• @Did : not everyone will be able or willing to memorize the power series expansions of all the functions you think are important. What about $\tan^{-1}$? $\ln$? Where do you draw the line? L'Hopital's Rule is easy to remember and use (in typical problems, there are no "intricacies"). In addition, few students know what "little-o" notation means. It, as well as "big-O" notation, are not part of most calculus sequences. Whether they should be is a separate question. I do think many students overuse it, and attempt to use it for everything, before trying a little algebra and common sense. Nov 15, 2013 at 2:32
• Actually, an interesting question would be to determine when the place of l'Hôpital's rule began to be so preeminent in certain curricula, which other, previous, expertises it replaced, and how the move was justified (if it was perceived) at the time by its proponents.
– Did
Nov 15, 2013 at 2:48

We can use L’Hôpital’s rule, where $f(x) = 1-\cos 5x$ and $g(x)=x^2$, as $$\lim_{x \to 0} (1-\cos 5x) = \lim_{x \to 0} x^2 = 0,$$ and $g'(x) = 2x \neq 0$ for all $x\in\mathbb{R}\backslash\{0\}$.

Then we get $$\lim_{x \to 0} \frac{1-\cos 5x}{x^2} = \lim_{x \to 0} \frac{5\sin 5x}{2x} = \lim_{x \to 0} \frac{25 \cos 5x}{2} = \frac{25}{2},$$ where we apply L’Hôpital’s rule twice.

• It should be $\lim_{x \to 0} \dfrac{1-\cos 5x}{x^2} = \lim_{x \to 0} \dfrac{5\sin 5x}{\mathbf{2}x}$ Nov 14, 2013 at 21:06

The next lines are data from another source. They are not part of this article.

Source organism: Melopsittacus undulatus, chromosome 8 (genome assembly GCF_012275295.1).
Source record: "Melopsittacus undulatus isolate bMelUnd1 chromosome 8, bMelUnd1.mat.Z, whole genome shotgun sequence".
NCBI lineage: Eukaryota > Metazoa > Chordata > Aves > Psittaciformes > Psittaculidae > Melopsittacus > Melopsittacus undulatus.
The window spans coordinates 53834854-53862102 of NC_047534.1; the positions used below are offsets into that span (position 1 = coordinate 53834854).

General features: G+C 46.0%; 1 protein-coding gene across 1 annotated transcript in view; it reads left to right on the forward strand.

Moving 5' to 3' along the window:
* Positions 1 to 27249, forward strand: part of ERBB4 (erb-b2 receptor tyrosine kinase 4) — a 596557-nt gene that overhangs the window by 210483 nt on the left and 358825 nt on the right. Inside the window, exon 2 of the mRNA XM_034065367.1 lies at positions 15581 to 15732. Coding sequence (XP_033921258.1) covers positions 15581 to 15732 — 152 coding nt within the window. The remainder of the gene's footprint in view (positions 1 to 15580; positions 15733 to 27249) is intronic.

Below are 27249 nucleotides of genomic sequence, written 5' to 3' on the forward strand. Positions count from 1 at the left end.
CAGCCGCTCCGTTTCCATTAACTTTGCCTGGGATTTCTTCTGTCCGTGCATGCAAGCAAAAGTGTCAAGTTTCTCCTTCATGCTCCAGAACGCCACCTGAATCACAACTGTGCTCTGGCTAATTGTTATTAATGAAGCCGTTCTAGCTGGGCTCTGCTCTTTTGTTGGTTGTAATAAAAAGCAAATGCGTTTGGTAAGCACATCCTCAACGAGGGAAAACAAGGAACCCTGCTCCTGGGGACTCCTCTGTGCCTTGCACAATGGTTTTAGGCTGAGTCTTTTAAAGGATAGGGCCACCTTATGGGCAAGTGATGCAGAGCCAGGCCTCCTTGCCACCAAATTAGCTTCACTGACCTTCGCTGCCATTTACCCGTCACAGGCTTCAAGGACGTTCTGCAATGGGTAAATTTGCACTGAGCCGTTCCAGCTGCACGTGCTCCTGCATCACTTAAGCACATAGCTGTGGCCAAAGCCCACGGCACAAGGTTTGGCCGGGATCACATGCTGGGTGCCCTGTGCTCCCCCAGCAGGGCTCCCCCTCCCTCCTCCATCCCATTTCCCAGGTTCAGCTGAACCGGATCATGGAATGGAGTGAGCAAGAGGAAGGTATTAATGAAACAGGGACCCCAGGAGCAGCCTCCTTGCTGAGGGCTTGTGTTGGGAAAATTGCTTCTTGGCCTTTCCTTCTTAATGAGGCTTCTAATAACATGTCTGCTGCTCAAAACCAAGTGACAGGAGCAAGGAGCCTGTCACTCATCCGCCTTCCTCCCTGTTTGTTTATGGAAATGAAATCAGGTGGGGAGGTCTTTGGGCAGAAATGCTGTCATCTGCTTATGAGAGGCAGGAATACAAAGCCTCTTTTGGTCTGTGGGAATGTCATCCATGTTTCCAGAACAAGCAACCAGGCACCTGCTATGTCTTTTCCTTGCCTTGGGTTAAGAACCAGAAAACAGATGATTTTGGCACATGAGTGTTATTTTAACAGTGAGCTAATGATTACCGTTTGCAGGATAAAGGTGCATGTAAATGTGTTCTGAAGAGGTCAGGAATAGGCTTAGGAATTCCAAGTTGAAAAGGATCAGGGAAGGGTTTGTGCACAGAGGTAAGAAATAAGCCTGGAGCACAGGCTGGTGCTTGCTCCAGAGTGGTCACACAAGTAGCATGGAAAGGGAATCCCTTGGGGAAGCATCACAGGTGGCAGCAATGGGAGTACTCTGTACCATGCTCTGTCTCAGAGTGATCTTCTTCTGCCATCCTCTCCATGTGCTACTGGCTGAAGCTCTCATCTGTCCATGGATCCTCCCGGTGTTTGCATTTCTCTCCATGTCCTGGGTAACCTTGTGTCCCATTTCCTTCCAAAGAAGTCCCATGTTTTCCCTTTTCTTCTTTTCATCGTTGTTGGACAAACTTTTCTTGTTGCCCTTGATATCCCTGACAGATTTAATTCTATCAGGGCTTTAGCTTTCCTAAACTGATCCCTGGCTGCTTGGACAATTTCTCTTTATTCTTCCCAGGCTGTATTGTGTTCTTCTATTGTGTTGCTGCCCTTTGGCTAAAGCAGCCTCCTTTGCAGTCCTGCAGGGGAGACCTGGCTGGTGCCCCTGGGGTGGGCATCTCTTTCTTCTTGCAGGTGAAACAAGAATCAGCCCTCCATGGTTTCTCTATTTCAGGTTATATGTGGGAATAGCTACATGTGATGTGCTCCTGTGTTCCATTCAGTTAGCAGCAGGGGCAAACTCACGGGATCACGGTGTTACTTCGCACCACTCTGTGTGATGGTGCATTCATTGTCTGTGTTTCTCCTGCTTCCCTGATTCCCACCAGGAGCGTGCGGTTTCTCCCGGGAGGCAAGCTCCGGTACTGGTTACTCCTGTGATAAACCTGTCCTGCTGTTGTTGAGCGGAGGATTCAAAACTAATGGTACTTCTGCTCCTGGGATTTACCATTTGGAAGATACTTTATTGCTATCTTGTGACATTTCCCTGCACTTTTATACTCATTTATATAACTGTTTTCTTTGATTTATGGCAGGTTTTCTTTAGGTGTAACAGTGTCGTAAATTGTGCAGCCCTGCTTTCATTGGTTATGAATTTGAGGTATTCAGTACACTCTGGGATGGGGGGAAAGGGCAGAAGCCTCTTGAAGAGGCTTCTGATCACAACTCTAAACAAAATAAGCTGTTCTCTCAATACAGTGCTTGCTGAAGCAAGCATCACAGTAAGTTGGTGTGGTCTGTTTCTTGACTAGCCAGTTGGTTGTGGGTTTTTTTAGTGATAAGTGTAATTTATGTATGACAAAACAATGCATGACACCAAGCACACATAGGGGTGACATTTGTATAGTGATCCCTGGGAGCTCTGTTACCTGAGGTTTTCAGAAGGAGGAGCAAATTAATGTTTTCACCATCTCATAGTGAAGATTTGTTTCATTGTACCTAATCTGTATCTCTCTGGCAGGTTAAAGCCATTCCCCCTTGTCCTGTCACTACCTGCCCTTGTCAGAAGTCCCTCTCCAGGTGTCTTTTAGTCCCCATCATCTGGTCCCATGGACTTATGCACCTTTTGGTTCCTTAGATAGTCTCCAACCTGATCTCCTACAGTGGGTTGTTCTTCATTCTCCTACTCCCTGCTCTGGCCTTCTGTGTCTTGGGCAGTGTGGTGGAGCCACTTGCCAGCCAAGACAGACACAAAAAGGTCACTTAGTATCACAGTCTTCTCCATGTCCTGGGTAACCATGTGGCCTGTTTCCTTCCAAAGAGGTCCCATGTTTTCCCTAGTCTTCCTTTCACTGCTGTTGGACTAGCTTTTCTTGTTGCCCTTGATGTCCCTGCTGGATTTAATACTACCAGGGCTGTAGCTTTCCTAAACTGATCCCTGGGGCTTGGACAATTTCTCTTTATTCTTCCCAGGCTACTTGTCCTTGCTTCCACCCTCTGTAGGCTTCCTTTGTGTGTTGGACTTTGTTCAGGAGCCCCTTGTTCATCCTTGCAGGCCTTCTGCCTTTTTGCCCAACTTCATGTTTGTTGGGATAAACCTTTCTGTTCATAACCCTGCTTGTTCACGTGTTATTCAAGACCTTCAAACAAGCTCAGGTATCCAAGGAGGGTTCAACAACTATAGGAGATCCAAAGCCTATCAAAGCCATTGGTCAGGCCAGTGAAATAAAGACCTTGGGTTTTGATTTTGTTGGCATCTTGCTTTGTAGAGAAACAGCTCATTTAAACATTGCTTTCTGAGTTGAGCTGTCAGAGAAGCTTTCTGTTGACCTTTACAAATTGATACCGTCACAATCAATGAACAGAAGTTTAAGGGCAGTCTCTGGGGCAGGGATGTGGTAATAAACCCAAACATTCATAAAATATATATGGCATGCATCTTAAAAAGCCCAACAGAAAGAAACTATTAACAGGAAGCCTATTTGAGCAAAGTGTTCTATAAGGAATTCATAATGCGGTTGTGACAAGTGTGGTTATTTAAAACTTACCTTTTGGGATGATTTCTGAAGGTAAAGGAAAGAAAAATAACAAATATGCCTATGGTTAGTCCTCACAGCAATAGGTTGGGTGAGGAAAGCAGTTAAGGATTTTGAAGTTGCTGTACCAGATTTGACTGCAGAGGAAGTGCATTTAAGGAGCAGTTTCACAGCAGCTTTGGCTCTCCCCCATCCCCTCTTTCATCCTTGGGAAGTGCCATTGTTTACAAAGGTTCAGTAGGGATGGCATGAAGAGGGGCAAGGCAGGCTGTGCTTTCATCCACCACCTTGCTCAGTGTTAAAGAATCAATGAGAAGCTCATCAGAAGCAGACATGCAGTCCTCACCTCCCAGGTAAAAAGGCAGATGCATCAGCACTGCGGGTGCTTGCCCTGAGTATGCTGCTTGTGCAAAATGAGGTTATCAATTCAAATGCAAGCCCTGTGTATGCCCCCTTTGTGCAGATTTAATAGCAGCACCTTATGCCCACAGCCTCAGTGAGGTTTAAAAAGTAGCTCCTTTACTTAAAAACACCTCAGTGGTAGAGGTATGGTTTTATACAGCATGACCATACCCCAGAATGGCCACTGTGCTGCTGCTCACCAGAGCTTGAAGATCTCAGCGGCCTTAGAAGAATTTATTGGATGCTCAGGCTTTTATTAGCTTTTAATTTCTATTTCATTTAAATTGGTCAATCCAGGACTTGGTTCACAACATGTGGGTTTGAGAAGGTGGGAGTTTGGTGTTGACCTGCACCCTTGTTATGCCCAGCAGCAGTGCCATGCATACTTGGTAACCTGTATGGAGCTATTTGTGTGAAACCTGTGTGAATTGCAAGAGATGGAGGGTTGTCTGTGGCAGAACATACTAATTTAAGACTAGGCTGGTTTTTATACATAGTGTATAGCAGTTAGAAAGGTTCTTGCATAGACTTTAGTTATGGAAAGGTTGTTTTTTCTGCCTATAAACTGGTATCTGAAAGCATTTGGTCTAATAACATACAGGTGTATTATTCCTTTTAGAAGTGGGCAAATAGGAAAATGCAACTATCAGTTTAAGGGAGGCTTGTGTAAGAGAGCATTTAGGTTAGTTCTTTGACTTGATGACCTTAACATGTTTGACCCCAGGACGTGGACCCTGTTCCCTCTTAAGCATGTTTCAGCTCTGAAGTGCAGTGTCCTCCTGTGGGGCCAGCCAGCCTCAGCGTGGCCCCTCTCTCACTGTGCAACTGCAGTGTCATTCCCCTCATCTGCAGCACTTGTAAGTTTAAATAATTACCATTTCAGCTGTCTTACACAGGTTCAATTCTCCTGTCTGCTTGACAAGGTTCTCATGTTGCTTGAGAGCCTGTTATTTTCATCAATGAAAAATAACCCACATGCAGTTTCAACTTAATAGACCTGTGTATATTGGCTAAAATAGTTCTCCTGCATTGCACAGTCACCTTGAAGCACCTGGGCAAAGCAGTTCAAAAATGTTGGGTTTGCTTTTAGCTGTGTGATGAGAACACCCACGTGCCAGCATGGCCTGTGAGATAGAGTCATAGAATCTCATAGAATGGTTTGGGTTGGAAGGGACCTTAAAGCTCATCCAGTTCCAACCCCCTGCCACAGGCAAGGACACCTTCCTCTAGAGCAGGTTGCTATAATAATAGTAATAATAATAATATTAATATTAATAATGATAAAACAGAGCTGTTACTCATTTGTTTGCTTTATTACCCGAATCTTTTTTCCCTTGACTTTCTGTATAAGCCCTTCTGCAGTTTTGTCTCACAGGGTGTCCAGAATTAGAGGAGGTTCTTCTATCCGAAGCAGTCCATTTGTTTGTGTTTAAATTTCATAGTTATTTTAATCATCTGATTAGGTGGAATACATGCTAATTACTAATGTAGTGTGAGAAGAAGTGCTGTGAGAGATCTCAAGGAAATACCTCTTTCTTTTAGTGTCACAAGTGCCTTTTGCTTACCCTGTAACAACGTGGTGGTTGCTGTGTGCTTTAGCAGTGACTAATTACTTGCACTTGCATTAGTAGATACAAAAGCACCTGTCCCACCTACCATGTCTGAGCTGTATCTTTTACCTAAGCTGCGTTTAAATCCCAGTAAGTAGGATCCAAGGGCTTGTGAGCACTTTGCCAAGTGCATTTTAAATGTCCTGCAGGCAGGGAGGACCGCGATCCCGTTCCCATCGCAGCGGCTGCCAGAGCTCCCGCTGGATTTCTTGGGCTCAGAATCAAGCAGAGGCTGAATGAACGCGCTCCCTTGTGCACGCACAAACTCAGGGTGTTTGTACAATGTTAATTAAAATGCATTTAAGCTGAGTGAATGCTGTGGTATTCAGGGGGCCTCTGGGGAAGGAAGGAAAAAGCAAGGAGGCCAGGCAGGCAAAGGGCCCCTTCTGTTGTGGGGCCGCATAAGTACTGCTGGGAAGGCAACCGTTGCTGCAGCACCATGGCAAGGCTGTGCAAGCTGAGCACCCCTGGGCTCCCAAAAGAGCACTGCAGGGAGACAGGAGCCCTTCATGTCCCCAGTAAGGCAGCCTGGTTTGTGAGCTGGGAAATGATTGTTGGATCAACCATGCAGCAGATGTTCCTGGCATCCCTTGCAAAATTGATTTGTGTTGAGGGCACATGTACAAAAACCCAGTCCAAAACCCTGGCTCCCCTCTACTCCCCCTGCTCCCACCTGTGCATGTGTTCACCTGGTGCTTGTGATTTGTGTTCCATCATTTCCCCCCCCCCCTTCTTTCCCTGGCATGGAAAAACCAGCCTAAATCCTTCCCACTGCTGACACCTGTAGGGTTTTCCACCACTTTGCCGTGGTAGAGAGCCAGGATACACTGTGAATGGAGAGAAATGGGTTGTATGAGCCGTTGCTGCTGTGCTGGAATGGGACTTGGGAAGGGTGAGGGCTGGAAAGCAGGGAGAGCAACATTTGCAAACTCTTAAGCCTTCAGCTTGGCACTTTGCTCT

• @K.Rmth: of course, fixed. Thanks. Nov 14, 2013 at 21:08
• $$\lim_{x \to 0} \frac{5\sin 5x}{2x} = \frac{5}{2} \lim_{x \to 0} \frac{\sin 5x}{x}$$ is just the definition of the derivative of $\sin(5x)$ at $0$... So the second L'H use is circular logic.... Nov 14, 2013 at 21:27

$\cos(2\alpha) = 1-2\sin ^2 \alpha$

Therefore

$\frac{1-\cos (5x)}{x^2}=\frac{2 \sin ^2 \left( \frac{5x}{2}\right)}{x^2} = \frac{25}{2} \left( \frac{\sin \frac{5}{2}x}{\frac{5}{2}x} \right)^2 \rightarrow \frac{25}{2}$

Use L'Hopital's Rule:

Since the limit evaluates to the form $\frac 00$ as is, we can take the derivative of the numerator and denominator, and then evaluate the limit as $x\to 0$; if it still evaluates to the form $\frac 00$, take the derivative of the numerator and denominator again, and evaluate the resulting limit as $x\to 0$. Etc: Here, we apply L'H twice:

$$\lim_{x \to 0} \frac{1-\cos 5x}{x^2} \quad \overset{L'H}{=} \quad \lim_{x \to 0} \frac{5\sin 5x}{2x}\quad \overset{L'H}{=}\quad \lim_{x \to 0} \frac{25 \cos 5x}{2} \quad = \quad\frac{25}{2}$$

• It should be $\lim_{x \to 0} \dfrac{1-\cos 5x}{x^2} = \lim_{x \to 0} \dfrac{5\sin 5x}{\mathbf{2}x}$ Nov 14, 2013 at 21:07

There is a really easy way of doing this, take derivatives. Namely: $$\partial_{5} \frac{1- Cos(5x)}{x^{2}} =\frac{xSin(5x)}{x^{2}}=\frac{Sin(5x)}{x} \to 5$$ Now, since we took a derivative w.r.t 5, we must take the integral with respect to 5: $$\int 5 \mathrm{d}5=\frac{5^2}{2}=25/2$$

L'Hospital's Rule, twice. You will have a $25cos5x$ in the num, and a 2 in the denom, supporting your answer